2. merger by absorption of a wholly-owned subsidiary: where a wholly-owned subsidiary is merged into its parent. This can only be completed where the subsidiary is 100% owned by the parent, and where there is solely one UK and one other EEA company. This type of merger is therefore only suitable to merge two companies in a direct parent-subsidiary relationship, although a series of such mergers can be completed in sequence to rationalise a vertical chain of entities;
  3. merger by formation of a new company: where two or more companies are merged into a new company formed for the purposes of the merger. This is the least common form of cross-border merger and as far as we are aware, has not yet been seen in practice.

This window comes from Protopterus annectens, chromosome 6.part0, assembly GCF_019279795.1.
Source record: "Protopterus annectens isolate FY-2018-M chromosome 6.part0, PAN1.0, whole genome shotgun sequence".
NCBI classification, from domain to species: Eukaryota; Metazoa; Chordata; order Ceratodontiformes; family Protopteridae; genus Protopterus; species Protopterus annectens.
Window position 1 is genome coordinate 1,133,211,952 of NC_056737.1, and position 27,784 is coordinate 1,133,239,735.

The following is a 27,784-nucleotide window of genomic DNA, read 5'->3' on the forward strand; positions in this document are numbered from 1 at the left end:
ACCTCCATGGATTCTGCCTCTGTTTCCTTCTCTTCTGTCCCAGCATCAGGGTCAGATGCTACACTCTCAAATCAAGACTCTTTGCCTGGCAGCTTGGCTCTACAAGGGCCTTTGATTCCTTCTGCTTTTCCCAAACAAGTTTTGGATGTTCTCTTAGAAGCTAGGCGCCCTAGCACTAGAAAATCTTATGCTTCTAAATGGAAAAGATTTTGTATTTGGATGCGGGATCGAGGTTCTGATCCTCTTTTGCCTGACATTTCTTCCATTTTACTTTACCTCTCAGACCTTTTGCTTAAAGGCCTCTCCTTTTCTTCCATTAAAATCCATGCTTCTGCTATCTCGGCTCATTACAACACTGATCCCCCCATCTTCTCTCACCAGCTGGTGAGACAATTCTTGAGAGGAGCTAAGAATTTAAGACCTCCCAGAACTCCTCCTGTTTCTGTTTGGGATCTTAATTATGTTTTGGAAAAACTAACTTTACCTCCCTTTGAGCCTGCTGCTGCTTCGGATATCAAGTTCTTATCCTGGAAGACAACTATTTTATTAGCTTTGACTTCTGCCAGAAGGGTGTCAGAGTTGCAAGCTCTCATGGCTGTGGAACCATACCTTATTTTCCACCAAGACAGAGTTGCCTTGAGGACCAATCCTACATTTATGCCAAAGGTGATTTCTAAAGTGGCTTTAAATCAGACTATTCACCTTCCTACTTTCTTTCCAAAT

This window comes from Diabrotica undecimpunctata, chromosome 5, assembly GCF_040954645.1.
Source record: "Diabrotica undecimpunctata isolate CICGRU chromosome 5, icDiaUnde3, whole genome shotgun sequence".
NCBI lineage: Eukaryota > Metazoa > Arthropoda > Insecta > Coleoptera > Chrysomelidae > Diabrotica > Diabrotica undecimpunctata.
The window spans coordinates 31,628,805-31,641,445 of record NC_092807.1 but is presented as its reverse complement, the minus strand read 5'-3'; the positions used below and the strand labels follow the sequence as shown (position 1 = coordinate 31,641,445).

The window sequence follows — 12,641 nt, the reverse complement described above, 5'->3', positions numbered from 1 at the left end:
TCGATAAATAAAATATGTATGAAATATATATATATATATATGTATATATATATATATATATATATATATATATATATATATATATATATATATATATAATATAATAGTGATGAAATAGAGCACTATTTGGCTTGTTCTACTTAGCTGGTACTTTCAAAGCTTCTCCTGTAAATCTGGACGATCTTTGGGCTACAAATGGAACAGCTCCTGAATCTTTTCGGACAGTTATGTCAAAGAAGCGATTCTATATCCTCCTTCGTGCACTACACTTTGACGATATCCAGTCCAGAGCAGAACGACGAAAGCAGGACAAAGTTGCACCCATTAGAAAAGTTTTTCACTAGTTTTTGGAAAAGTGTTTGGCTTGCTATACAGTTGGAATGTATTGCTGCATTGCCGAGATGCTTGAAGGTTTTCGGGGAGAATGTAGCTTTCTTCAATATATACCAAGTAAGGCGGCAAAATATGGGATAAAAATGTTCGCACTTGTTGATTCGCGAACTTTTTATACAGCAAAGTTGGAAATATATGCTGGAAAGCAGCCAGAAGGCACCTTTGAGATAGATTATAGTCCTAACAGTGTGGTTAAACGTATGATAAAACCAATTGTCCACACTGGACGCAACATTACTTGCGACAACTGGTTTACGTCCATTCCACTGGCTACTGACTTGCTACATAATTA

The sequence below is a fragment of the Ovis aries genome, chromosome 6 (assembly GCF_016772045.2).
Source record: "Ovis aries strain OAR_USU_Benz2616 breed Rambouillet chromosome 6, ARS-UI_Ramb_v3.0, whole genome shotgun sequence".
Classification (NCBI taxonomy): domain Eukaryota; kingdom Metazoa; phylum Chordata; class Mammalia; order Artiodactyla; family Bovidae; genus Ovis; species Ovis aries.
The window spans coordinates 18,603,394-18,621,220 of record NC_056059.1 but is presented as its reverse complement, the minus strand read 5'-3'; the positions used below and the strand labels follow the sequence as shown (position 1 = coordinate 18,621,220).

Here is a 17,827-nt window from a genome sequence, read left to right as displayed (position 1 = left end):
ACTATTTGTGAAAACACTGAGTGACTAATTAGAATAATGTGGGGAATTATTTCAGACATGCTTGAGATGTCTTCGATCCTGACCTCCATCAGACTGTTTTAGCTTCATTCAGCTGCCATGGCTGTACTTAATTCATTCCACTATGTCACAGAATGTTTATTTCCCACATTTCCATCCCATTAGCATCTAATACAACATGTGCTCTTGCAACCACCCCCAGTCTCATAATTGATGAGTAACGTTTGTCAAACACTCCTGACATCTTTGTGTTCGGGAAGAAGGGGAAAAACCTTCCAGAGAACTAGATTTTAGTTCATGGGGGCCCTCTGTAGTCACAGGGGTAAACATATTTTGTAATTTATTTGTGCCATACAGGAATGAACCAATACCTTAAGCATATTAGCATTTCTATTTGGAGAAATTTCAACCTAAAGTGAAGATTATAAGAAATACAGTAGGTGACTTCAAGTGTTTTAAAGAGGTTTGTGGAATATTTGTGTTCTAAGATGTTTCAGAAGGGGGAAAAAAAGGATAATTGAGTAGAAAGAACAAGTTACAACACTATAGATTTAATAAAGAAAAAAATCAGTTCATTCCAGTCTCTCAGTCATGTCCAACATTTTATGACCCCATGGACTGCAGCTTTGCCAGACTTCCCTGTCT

The regime is available both for public and private companies as well as for UK LLPs. Cross-border mergers can be subject to the UK Takeover Code (the “Code”) if one or more of the transferor entities is a company to which the Code applies.

The process for completing the merger will be different depending on the type of merger which is chosen, but broadly involves:

  1. Preparation and adoption of draft merger terms and a directors’ report on the merger: these documents must contain certain required information under the CBMR, including corporate and accounting information for the entities, the legal and economic grounds for the merger, and its likely effect on employees and creditors. The same merger terms will need to be adopted by all companies participating in the merger, so will need to be translated into the language of the other EEA state involved, either as one bilingual or two separate documents. Depending on the EEA jurisdiction involved, accounts may also need to be attached to the draft merger terms.